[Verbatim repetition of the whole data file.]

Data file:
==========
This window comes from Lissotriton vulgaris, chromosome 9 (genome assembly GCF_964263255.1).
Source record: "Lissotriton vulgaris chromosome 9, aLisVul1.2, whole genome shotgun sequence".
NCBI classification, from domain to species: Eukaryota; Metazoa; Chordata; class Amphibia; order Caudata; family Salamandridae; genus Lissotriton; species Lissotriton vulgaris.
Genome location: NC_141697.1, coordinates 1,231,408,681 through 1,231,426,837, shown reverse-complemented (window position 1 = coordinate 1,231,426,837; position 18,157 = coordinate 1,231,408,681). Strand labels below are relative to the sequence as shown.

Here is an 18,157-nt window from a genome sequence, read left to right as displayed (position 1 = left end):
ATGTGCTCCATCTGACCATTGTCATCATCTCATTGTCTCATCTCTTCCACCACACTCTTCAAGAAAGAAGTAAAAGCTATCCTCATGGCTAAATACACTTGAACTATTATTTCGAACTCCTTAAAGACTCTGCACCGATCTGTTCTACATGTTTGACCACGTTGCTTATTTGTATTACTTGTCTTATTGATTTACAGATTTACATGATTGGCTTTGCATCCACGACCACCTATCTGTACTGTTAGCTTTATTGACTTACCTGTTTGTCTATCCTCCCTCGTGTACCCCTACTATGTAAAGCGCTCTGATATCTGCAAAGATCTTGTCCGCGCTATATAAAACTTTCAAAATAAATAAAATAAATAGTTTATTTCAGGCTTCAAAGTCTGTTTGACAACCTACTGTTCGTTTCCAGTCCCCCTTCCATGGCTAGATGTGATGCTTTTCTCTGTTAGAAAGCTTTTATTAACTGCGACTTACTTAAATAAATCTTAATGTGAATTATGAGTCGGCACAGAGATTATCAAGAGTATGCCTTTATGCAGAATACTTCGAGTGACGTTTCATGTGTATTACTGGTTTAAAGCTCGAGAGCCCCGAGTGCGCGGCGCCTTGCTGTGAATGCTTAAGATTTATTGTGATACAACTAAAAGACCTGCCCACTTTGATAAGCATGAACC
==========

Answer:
This window comes from Lissotriton vulgaris, chromosome 9 (genome assembly GCF_964263255.1).
Source record: "Lissotriton vulgaris chromosome 9, aLisVul1.2, whole genome shotgun sequence".
NCBI classification, from domain to species: Eukaryota; Metazoa; Chordata; class Amphibia; order Caudata; family Salamandridae; genus Lissotriton; species Lissotriton vulgaris.
Genome location: NC_141697.1, coordinates 1,231,408,681 through 1,231,426,837, shown reverse-complemented (window position 1 = coordinate 1,231,426,837; position 18,157 = coordinate 1,231,408,681). Strand labels below are relative to the sequence as shown.

Here is an 18,157-nt window from a genome sequence, read left to right as displayed (position 1 = left end):
ATGTGCTCCATCTGACCATTGTCATCATCTCATTGTCTCATCTCTTCCACCACACTCTTCAAGAAAGAAGTAAAAGCTATCCTCATGGCTAAATACACTTGAACTATTATTTCGAACTCCTTAAAGACTCTGCACCGATCTGTTCTACATGTTTGACCACGTTGCTTATTTGTATTACTTGTCTTATTGATTTACAGATTTACATGATTGGCTTTGCATCCACGACCACCTATCTGTACTGTTAGCTTTATTGACTTACCTGTTTGTCTATCCTCCCTCGTGTACCCCTACTATGTAAAGCGCTCTGATATCTGCAAAGATCTTGTCCGCGCTATATAAAACTTTCAAAATAAATAAAATAAATAGTTTATTTCAGGCTTCAAAGTCTGTTTGACAACCTACTGTTCGTTTCCAGTCCCCCTTCCATGGCTAGATGTGATGCTTTTCTCTGTTAGAAAGCTTTTATTAACTGCGACTTACTTAAATAAATCTTAATGTGAATTATGAGTCGGCACAGAGATTATCAAGAGTATGCCTTTATGCAGAATACTTCGAGTGACGTTTCATGTGTATTACTGGTTTAAAGCTCGAGAGCCCCGAGTGCGCGGCGCCTTGCTGTGAATGCTTAAGATTTATTGTGATACAACTAAAAGACCTGCCCACTTTGATAAGCATGAACC